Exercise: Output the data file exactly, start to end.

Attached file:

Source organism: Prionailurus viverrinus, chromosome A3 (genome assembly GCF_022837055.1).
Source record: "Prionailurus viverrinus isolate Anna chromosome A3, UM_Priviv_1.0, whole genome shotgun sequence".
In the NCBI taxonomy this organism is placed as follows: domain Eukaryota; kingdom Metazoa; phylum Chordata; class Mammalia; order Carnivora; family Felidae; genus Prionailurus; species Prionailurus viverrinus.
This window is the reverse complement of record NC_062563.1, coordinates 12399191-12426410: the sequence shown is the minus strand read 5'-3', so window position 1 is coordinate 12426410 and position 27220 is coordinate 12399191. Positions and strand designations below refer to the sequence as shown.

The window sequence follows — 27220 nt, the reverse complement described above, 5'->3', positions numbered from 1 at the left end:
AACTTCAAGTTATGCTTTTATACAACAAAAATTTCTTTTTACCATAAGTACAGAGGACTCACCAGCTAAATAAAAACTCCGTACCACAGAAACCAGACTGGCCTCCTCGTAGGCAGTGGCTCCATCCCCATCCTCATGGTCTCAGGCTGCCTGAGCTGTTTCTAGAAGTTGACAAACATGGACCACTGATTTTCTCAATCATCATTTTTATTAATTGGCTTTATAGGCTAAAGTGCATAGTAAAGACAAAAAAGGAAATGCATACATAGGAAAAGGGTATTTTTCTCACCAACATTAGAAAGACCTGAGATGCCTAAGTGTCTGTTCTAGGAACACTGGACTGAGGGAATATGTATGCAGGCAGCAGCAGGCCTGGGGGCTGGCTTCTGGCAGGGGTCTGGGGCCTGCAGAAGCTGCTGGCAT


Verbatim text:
Source organism: Prionailurus viverrinus, chromosome A3 (genome assembly GCF_022837055.1).
Source record: "Prionailurus viverrinus isolate Anna chromosome A3, UM_Priviv_1.0, whole genome shotgun sequence".
In the NCBI taxonomy this organism is placed as follows: domain Eukaryota; kingdom Metazoa; phylum Chordata; class Mammalia; order Carnivora; family Felidae; genus Prionailurus; species Prionailurus viverrinus.
This window is the reverse complement of record NC_062563.1, coordinates 12399191-12426410: the sequence shown is the minus strand read 5'-3', so window position 1 is coordinate 12426410 and position 27220 is coordinate 12399191. Positions and strand designations below refer to the sequence as shown.

The window sequence follows — 27220 nt, the reverse complement described above, 5'->3', positions numbered from 1 at the left end:
AACTTCAAGTTATGCTTTTATACAACAAAAATTTCTTTTTACCATAAGTACAGAGGACTCACCAGCTAAATAAAAACTCCGTACCACAGAAACCAGACTGGCCTCCTCGTAGGCAGTGGCTCCATCCCCATCCTCATGGTCTCAGGCTGCCTGAGCTGTTTCTAGAAGTTGACAAACATGGACCACTGATTTTCTCAATCATCATTTTTATTAATTGGCTTTATAGGCTAAAGTGCATAGTAAAGACAAAAAAGGAAATGCATACATAGGAAAAGGGTATTTTTCTCACCAACATTAGAAAGACCTGAGATGCCTAAGTGTCTGTTCTAGGAACACTGGACTGAGGGAATATGTATGCAGGCAGCAGCAGGCCTGGGGGCTGGCTTCTGGCAGGGGTCTGGGGCCTGCAGAAGCTGCTGGCAT